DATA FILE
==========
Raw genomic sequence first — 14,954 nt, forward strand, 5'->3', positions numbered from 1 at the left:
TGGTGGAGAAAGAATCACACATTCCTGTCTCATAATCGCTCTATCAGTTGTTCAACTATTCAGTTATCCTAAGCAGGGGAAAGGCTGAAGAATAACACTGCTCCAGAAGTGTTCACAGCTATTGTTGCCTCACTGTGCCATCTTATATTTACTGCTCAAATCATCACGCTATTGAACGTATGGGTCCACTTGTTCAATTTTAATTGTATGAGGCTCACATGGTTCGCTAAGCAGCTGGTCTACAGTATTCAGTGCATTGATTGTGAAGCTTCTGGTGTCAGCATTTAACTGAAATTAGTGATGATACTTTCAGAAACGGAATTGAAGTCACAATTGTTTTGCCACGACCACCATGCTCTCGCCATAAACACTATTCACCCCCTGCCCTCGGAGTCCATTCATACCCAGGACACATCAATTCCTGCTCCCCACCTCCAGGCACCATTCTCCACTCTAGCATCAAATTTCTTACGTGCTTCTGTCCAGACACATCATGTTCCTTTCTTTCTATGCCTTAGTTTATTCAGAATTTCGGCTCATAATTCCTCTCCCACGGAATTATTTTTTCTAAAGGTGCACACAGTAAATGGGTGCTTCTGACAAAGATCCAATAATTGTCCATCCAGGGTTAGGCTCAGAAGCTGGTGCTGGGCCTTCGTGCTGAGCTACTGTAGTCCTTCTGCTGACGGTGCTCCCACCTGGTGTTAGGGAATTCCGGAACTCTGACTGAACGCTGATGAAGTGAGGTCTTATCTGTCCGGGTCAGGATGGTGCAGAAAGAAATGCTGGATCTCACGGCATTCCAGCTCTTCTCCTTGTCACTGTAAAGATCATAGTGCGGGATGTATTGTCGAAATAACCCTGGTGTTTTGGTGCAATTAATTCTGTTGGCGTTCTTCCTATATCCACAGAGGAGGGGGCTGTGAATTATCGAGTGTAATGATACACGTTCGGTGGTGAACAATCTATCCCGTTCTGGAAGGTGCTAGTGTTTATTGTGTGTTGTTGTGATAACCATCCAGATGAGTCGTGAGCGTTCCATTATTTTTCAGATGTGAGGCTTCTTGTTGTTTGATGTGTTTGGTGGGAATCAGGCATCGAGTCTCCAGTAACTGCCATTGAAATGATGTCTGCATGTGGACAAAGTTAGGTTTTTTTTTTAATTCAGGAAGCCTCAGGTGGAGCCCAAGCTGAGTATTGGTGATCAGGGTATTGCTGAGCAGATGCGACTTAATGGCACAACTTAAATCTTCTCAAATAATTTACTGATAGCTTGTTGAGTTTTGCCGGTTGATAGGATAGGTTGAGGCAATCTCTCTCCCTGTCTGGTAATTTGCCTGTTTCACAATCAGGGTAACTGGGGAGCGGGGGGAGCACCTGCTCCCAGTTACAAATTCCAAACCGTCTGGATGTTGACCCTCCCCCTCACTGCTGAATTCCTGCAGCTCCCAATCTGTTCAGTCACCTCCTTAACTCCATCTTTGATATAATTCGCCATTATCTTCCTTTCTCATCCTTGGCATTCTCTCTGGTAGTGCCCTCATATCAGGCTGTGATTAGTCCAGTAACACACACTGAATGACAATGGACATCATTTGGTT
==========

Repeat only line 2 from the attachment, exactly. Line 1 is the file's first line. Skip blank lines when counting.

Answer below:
TGGTGGAGAAAGAATCACACATTCCTGTCTCATAATCGCTCTATCAGTTGTTCAACTATTCAGTTATCCTAAGCAGGGGAAAGGCTGAAGAATAACACTGCTCCAGAAGTGTTCACAGCTATTGTTGCCTCACTGTGCCATCTTATATTTACTGCTCAAATCATCACGCTATTGAACGTATGGGTCCACTTGTTCAATTTTAATTGTATGAGGCTCACATGGTTCGCTAAGCAGCTGGTCTACAGTATTCAGTGCATTGATTGTGAAGCTTCTGGTGTCAGCATTTAACTGAAATTAGTGATGATACTTTCAGAAACGGAATTGAAGTCACAATTGTTTTGCCACGACCACCATGCTCTCGCCATAAACACTATTCACCCCCTGCCCTCGGAGTCCATTCATACCCAGGACACATCAATTCCTGCTCCCCACCTCCAGGCACCATTCTCCACTCTAGCATCAAATTTCTTACGTGCTTCTGTCCAGACACATCATGTTCCTTTCTTTCTATGCCTTAGTTTATTCAGAATTTCGGCTCATAATTCCTCTCCCACGGAATTATTTTTTCTAAAGGTGCACACAGTAAATGGGTGCTTCTGACAAAGATCCAATAATTGTCCATCCAGGGTTAGGCTCAGAAGCTGGTGCTGGGCCTTCGTGCTGAGCTACTGTAGTCCTTCTGCTGACGGTGCTCCCACCTGGTGTTAGGGAATTCCGGAACTCTGACTGAACGCTGATGAAGTGAGGTCTTATCTGTCCGGGTCAGGATGGTGCAGAAAGAAATGCTGGATCTCACGGCATTCCAGCTCTTCTCCTTGTCACTGTAAAGATCATAGTGCGGGATGTATTGTCGAAATAACCCTGGTGTTTTGGTGCAATTAATTCTGTTGGCGTTCTTCCTATATCCACAGAGGAGGGGGCTGTGAATTATCGAGTGTAATGATACACGTTCGGTGGTGAACAATCTATCCCGTTCTGGAAGGTGCTAGTGTTTATTGTGTGTTGTTGTGATAACCATCCAGATGAGTCGTGAGCGTTCCATTATTTTTCAGATGTGAGGCTTCTTGTTGTTTGATGTGTTTGGTGGGAATCAGGCATCGAGTCTCCAGTAACTGCCATTGAAATGATGTCTGCATGTGGACAAAGTTAGGTTTTTTTTTTAATTCAGGAAGCCTCAGGTGGAGCCCAAGCTGAGTATTGGTGATCAGGGTATTGCTGAGCAGATGCGACTTAATGGCACAACTTAAATCTTCTCAAATAATTTACTGATAGCTTGTTGAGTTTTGCCGGTTGATAGGATAGGTTGAGGCAATCTCTCTCCCTGTCTGGTAATTTGCCTGTTTCACAATCAGGGTAACTGGGGAGCGGGGGGAGCACCTGCTCCCAGTTACAAATTCCAAACCGTCTGGATGTTGACCCTCCCCCTCACTGCTGAATTCCTGCAGCTCCCAATCTGTTCAGTCACCTCCTTAACTCCATCTTTGATATAATTCGCCATTATCTTCCTTTCTCATCCTTGGCATTCTCTCTGGTAGTGCCCTCATATCAGGCTGTGATTAGTCCAGTAACACACACTGAATGACAATGGACATCATTTGGTT